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Int. J. Financial Stud. 2016, 4(1), 1; doi:10.3390/ijfs4010001

Calisthenics with Words: The Effect of Readability and Investor Sophistication on Investors’ Performance Judgment

School of Accountancy, Central University of Finance and Economics, 39 South College Road, Haidian District, Beijing 100081, China
Academic Editor: Nicholas Apergis
Received: 30 November 2015 / Revised: 19 December 2015 / Accepted: 29 December 2015 / Published: 5 January 2016
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Abstract

Since the 1990s, the SEC has advocated for financial disclosures to be in “plain English” so that they would be more readable and informative. Past research has shown that high readability is related to more extreme investor judgments of firm performance. Processing fluency is the prevalent theory to explain this: higher readability increases the investor’s subconscious reliance on the disclosure, so positive (negative) news leads to more positive (negative) judgments. The relationship may not be so simple, though: drawing on research from cognitive psychology, I predict and find that investor financial literacy simultaneously influences investor decision-making, and that it has an interactive effect with readability. When presented with financial disclosure containing conflicting financial information, investors with higher financial literacy make more negative judgments than investors with low financial literacy when the disclosure is easy to read, but the effect becomes insignificant when the disclosure becomes difficult to read. This effect is moderated by a comprehension gap between the two investor groups. Financial literacy and readability interact to impact both how and how well the investor processes financial information. View Full-Text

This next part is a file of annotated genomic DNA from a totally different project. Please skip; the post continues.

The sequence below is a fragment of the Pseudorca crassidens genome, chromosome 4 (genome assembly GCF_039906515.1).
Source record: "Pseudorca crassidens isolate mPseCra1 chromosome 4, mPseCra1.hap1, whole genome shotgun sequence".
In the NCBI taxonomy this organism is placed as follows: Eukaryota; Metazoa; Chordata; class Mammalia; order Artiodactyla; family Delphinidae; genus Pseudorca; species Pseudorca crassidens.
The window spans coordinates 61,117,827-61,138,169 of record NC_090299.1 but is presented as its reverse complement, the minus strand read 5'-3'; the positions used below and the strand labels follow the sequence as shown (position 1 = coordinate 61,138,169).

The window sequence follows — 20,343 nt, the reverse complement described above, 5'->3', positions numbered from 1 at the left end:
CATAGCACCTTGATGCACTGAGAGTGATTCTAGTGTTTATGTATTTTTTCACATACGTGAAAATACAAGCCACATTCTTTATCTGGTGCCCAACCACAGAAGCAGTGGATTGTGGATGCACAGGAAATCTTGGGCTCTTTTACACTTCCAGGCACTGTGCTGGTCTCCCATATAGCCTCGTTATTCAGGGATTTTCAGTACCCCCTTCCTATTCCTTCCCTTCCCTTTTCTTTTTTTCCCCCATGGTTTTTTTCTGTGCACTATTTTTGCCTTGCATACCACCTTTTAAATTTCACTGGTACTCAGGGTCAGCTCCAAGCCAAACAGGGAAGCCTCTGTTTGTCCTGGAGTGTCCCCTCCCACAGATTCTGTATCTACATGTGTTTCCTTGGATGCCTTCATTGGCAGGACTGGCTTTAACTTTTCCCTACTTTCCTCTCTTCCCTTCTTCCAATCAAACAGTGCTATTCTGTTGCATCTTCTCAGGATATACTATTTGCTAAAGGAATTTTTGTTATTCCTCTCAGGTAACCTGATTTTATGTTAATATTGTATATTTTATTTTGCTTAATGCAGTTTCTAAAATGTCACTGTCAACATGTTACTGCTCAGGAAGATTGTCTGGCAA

Keywords: readability; financial literacy; management disclosures; textual information; investor decision-making readability; financial literacy; management disclosures; textual information; investor decision-making
This is an open access article distributed under the Creative Commons Attribution License which permits unrestricted use, distribution, and reproduction in any medium, provided the original work is properly cited. (CC BY 4.0).

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Cui, X.C. Calisthenics with Words: The Effect of Readability and Investor Sophistication on Investors’ Performance Judgment. Int. J. Financial Stud. 2016, 4, 1.

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